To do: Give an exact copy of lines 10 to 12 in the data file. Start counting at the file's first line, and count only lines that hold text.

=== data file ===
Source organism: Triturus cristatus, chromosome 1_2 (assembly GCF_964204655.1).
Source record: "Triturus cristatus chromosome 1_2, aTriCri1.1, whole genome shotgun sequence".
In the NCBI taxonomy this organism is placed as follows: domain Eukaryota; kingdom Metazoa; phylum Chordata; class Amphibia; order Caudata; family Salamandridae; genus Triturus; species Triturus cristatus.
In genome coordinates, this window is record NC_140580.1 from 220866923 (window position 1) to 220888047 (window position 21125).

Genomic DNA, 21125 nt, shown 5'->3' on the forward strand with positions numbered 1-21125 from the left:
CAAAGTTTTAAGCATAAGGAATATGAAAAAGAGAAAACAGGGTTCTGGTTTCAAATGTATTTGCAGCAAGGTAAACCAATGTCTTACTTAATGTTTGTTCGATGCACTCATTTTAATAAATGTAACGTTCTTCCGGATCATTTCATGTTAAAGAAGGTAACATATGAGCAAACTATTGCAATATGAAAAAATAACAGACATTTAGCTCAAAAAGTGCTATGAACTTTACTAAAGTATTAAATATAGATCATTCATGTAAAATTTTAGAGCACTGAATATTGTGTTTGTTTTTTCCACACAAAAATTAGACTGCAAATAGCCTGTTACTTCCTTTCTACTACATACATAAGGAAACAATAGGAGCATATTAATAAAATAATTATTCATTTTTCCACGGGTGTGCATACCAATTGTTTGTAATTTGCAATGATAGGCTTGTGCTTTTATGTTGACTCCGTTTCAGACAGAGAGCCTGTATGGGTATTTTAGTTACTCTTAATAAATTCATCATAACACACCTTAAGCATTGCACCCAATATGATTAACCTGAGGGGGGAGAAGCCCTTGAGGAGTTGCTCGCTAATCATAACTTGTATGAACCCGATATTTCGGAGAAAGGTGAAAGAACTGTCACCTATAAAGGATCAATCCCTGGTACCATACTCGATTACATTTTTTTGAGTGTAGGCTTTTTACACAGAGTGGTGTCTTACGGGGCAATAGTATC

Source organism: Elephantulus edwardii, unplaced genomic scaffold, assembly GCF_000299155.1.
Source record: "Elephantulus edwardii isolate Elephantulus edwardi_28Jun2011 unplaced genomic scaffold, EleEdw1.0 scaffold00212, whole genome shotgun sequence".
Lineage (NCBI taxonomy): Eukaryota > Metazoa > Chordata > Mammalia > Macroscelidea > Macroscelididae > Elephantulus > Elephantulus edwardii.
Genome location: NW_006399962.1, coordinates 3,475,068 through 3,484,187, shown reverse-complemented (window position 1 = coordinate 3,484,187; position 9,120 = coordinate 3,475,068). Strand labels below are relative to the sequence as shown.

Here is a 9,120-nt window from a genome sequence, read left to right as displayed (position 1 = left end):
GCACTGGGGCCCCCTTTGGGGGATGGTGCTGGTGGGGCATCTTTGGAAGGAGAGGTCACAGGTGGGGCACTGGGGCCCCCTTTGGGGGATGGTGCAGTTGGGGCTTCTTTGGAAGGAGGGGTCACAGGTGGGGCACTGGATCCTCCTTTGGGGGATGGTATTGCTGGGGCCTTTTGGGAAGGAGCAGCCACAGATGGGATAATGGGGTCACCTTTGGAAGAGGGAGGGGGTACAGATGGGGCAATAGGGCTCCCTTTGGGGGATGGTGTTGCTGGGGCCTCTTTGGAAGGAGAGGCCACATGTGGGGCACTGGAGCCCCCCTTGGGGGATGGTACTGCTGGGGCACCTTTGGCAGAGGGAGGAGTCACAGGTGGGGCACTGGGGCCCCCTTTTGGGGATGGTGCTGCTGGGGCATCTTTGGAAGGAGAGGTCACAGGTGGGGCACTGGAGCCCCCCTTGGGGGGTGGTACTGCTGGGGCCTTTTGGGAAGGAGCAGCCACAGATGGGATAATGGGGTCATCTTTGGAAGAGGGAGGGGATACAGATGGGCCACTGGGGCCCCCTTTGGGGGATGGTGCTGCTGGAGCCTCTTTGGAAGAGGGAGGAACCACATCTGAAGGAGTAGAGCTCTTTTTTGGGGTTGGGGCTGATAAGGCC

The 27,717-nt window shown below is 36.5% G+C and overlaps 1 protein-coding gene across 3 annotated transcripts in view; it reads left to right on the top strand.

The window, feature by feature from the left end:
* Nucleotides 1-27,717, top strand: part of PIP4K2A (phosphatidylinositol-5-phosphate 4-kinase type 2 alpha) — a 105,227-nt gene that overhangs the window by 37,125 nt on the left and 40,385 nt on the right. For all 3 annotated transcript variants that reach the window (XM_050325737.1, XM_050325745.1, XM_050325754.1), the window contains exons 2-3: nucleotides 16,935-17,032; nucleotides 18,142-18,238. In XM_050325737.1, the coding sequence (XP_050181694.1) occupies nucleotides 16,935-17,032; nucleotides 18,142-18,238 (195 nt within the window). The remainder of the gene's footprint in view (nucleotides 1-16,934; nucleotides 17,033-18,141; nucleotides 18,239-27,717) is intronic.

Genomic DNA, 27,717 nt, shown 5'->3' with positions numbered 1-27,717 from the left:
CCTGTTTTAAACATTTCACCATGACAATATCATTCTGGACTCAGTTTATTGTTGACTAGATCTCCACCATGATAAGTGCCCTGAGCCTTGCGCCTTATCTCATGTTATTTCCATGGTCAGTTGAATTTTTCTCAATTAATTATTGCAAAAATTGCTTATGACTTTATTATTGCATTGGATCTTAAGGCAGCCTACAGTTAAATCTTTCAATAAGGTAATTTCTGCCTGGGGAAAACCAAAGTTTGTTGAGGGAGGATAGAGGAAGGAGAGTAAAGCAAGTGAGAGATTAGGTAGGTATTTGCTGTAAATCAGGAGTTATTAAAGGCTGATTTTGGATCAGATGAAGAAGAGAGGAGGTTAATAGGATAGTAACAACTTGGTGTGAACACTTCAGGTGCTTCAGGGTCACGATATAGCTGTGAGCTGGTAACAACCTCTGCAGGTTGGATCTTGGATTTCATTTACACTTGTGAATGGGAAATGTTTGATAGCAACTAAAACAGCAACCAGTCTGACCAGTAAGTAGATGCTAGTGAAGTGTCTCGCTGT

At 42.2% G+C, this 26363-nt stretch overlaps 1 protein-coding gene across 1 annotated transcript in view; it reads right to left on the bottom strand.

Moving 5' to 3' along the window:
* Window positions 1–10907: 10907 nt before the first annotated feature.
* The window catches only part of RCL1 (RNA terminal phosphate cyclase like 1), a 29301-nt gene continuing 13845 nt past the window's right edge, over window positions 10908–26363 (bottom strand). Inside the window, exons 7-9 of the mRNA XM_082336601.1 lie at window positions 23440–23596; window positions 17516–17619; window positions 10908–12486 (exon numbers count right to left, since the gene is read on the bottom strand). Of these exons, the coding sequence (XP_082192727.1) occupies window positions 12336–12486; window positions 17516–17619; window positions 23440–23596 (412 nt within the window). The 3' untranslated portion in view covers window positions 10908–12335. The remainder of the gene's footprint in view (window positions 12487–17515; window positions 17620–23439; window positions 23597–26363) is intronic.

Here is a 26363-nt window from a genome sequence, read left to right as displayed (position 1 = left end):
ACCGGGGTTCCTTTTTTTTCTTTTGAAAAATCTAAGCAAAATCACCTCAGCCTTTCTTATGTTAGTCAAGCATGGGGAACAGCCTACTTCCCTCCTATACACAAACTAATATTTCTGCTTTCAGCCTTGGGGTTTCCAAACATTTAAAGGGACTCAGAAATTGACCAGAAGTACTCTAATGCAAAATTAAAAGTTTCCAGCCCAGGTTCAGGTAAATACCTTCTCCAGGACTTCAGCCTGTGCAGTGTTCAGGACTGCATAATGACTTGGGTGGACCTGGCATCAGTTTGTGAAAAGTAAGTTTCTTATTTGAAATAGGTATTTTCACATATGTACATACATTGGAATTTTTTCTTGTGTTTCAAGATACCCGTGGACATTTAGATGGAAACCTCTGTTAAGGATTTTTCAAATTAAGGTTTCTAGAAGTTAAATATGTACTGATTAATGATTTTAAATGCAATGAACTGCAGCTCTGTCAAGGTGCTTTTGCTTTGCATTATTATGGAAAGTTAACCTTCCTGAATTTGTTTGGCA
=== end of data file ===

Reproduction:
Genome location: NW_006399962.1, coordinates 3,475,068 through 3,484,187, shown reverse-complemented (window position 1 = coordinate 3,484,187; position 9,120 = coordinate 3,475,068). Strand labels below are relative to the sequence as shown.

Here is a 9,120-nt window from a genome sequence, read left to right as displayed (position 1 = left end):
GCACTGGGGCCCCCTTTGGGGGATGGTGCTGGTGGGGCATCTTTGGAAGGAGAGGTCACAGGTGGGGCACTGGGGCCCCCTTTGGGGGATGGTGCAGTTGGGGCTTCTTTGGAAGGAGGGGTCACAGGTGGGGCACTGGATCCTCCTTTGGGGGATGGTATTGCTGGGGCCTTTTGGGAAGGAGCAGCCACAGATGGGATAATGGGGTCACCTTTGGAAGAGGGAGGGGGTACAGATGGGGCAATAGGGCTCCCTTTGGGGGATGGTGTTGCTGGGGCCTCTTTGGAAGGAGAGGCCACATGTGGGGCACTGGAGCCCCCCTTGGGGGATGGTACTGCTGGGGCACCTTTGGCAGAGGGAGGAGTCACAGGTGGGGCACTGGGGCCCCCTTTTGGGGATGGTGCTGCTGGGGCATCTTTGGAAGGAGAGGTCACAGGTGGGGCACTGGAGCCCCCCTTGGGGGGTGGTACTGCTGGGGCCTTTTGGGAAGGAGCAGCCACAGATGGGATAATGGGGTCATCTTTGGAAGAGGGAGGGGATACAGATGGGCCACTGGGGCCCCCTTTGGGGGATGGTGCTGCTGGAGCCTCTTTGGAAGAGGGAGGAACCACATCTGAAGGAGTAGAGCTCTTTTTTGGGGTTGGGGCTGATAAGGCC